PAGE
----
Bialetti Brikka revolutionizes the espresso making and drinking experience. Thanks to a special pressure-controlled valve you can now enjoy the rich and intense flavor of a creamy coffee.
Moka Elettrika at 800RMB
The ideal companion for the most demanding traveler.
Cuor di Moka at 800RMB
Cuor di Moka uses a new patented "controlled brewing" system. This technologically advanced system brews coffee at an optimum temperature and pressure so that only the most delicious coffee is experienced.
Shanghai Yi Wei Food Trading Co. Ltd Room 613, Paris Fashion Building 500 Xiangyang Nan Road 200031 Shanghai P.R.C. Alessandro Pezzani Tel/Fax: 0086-21-64458362 Mobile: 13761376723 E mail: email@example.com
Suggestions and Ideas
The Coffee of The Jaguar Club Shanghai
Read The Moka, The Bulletin of The Club.
OFFICIAL COFFEE PROVIDER
BOUTIQUE HOTEL LIBERTY SALSOMAGGIORE TERME, ITALY
The Coffee University
The Jaguar Club Shanghai
Thank You for Visiting Us.
THE ESPRESSO NATION'S COFFEE WORLD CHANNEL
The word "coffee" entered English in 1598 via Italian caffè. This word was created via Turkish kahve, which in turn came into being via Arabic qahwa, a truncation of qahhwat al-bun or wine of the bean. Traditional Islam prohibits the use of alcohol as a beverage, and coffee provided a suitable alternative to wine. There are several legendary accounts of the origin of the drink itself. One account involves the Yemenite Sufi mystic Shaikh ash-Shadhili. When traveling in Ethiopia, the legend goes, he observed goats of unusual vitality, and, upon trying the berries that the goats had been eating, experienced the same vitality. A similar myth attributes the discovery of coffee to an Ethiopian goatherder named Kaldi and the Legend of Dancing Goats. One possible origin of both the beverage and the name is the Kingdom of Kaffa in Ethiopia, where the coffee plant originated (its name there is bunn or bunna).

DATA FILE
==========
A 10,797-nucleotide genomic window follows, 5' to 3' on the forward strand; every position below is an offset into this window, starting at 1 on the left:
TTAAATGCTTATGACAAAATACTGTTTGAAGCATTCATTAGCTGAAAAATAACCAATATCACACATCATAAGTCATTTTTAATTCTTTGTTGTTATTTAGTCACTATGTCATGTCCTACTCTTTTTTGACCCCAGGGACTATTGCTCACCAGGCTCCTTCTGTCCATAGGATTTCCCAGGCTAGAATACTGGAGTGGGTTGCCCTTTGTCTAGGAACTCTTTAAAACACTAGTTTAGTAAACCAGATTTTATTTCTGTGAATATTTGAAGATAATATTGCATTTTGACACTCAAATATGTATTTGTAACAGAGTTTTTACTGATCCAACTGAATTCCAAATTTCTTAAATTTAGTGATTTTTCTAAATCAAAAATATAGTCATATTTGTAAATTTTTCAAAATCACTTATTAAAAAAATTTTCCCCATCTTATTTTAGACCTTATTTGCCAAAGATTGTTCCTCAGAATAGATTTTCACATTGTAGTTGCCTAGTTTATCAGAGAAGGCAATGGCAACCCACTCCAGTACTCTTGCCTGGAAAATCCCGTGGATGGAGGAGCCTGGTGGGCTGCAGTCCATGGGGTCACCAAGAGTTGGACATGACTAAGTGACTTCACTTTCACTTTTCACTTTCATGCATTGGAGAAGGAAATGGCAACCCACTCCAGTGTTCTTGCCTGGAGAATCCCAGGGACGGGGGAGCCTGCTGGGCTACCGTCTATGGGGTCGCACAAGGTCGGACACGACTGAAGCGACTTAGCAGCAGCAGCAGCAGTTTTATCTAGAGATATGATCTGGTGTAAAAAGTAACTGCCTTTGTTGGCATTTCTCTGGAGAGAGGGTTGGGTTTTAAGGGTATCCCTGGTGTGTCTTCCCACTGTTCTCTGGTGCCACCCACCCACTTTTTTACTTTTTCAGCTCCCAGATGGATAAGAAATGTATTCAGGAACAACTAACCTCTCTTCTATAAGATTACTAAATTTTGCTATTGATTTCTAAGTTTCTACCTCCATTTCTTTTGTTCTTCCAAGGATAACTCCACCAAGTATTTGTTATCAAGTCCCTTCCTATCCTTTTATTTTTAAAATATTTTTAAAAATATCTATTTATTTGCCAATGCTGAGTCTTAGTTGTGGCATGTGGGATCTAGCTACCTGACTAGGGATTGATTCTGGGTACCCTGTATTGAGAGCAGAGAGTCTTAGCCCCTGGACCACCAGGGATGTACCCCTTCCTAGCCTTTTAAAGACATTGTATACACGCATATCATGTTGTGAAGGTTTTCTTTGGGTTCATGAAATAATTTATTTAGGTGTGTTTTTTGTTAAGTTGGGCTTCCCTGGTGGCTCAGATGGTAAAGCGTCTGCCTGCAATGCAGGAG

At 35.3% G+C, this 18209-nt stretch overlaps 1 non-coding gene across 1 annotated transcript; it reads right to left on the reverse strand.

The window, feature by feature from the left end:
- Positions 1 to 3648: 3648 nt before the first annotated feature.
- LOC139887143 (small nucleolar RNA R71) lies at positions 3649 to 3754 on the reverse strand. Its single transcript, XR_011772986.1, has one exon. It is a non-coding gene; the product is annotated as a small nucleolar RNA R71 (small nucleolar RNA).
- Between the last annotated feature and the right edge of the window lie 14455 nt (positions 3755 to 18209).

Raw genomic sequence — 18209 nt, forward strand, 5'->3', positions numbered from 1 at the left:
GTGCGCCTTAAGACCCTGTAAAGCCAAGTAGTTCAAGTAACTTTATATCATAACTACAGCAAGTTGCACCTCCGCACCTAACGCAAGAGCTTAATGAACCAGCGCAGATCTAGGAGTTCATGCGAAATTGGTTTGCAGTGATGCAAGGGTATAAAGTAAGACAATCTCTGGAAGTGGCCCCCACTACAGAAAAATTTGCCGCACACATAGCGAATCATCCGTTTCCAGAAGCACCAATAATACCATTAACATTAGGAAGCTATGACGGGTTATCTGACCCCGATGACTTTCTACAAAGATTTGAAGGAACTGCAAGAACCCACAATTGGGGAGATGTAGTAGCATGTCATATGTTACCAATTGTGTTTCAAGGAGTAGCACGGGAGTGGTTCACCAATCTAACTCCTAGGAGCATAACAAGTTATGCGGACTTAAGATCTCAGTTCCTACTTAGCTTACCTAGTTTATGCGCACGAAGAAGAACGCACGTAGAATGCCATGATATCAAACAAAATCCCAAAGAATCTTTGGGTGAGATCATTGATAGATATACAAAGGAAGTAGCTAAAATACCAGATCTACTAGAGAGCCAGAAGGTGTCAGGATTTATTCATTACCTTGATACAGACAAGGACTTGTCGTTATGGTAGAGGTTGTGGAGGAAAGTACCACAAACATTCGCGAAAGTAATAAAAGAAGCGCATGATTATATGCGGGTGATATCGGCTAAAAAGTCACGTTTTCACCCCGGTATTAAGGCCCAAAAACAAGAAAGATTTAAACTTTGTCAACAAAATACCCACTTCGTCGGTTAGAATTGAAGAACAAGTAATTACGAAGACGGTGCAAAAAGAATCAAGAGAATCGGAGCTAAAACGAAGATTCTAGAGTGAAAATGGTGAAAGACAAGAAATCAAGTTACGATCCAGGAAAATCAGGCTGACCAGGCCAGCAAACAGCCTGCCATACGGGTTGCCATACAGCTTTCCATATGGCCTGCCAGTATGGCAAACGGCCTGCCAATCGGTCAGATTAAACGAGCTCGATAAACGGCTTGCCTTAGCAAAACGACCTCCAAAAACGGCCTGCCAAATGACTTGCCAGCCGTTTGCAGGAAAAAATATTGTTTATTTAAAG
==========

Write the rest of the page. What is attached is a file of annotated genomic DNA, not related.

^ Coffee Timeline, at History of Coffee: http://www.telusplanet.net/public/coffee/history.htm ^ The 19th-century orientalist Antoine Isaac Silvestre de Sacy edited the first two chapters of al-Jaziri's manuscript and included it in the second edition of his Chrestomathie Arabe (Paris, 1826, 3 vols.). Galland's 1699 work was recently reissued (Paris: Editions La Bibliothque, 1992). ^ Al-Jaziri's manuscript work is of considerable interest with regards to the history of coffee in Europe as well. A copy reached the French royal library, where it was translated in part by Antoine Galland as De l'origine et du progrès du Cafe. ^ ab Meyers, Hannah (2005-03-07). ""Suave Molecules of Mocha" -- Coffee, Chemistry, and Civilization". Retrieved on 2007-02-03. ^ J. E. Hanauer (1907). "About Coffee", Folk-lore of the Holy Land, 291. “(...) [All] the coffee-houses [were] closed, and their keepers pelted with the sherds of their pots and cups. This was in 1524, but by an order of Selìm I., the decrees of the learned were reversed, the disturbances in Egypt quieted, the drinking of coffee declared perfectly orthodox” . ^ Merid W. Aregay, "The Early History of Ethiopia's Coffee Trade and the Rise of Shawa," in The Journal of African History, Vol. 29, No. 1, Special Issue in Honour of Roland Oliver. (1988), p. 20 ^ Richard Pankhurst, Economic History of Ethiopia (Addis Ababa: Haile Selassie I University, 1968), p. 198 ^ "Coffee History". Retrieved on 2007-10-27. ^ Marco Palacios (2002). Coffee in Colombia, 1850–1970: An Economic, Social and Political History. Cambridge University Press. ISBN 0521528593. ^Vietnam: Silent Global Coffee Power by Alex Scofield ^ International Coffee Organization. Total Production of Exporting Countries: Crop Years 2000/01 to 2005/06.  Accessed December 8, 2006. ^ Pankhurst, Economic History, p. 202 ^ Pankhurst, Economic History, p. 203  References The Blessed Bean - history of coffee. Retrieved June 19th, 2006. 1949 Encyclopedia Britannica. Otis, McAllister & Co. 1954 Birsel, Salâh. - Kahveler kitabı. - 1. baskı. - Istanbul : Koza Yayınları, 1975. - (Olaylar-belgeler-anılar ; 8). Burn, Jacob Henry, d. (1869). A descriptive catalogue of the London traders, tavern, and coffee-house toke. 2nd ed. London. Chew, Samual C (1974). The Crescent and the Rose. Oxford University Press, New York. Darby, M. (1983) The Islamic Perspective, An aspect of British Architecture and Design in the 19th century. Leighton House Gallery, London. Davids, Kenneth (1991). Coffee. Ellis, Aytoun (1956). The Penny Universities : A History of the Coffee-Houses. London : Secker & Warburg. Galland, Antoine (1699) De l’origine et du progrez du café, Éd. originale J. Cavelier Paris, 1992- La Bibliothèque, coll. L'Écrivain Voyageur Illy, Francesco & Riccardo (1989). From Coffee to Espresso Ibn al-Imād al-Hanbali (d.1089 AH/1679 AD). Shadharāt al-dhahab fi akhbār man dhahab, al-Juz' 8. Cairo, 1931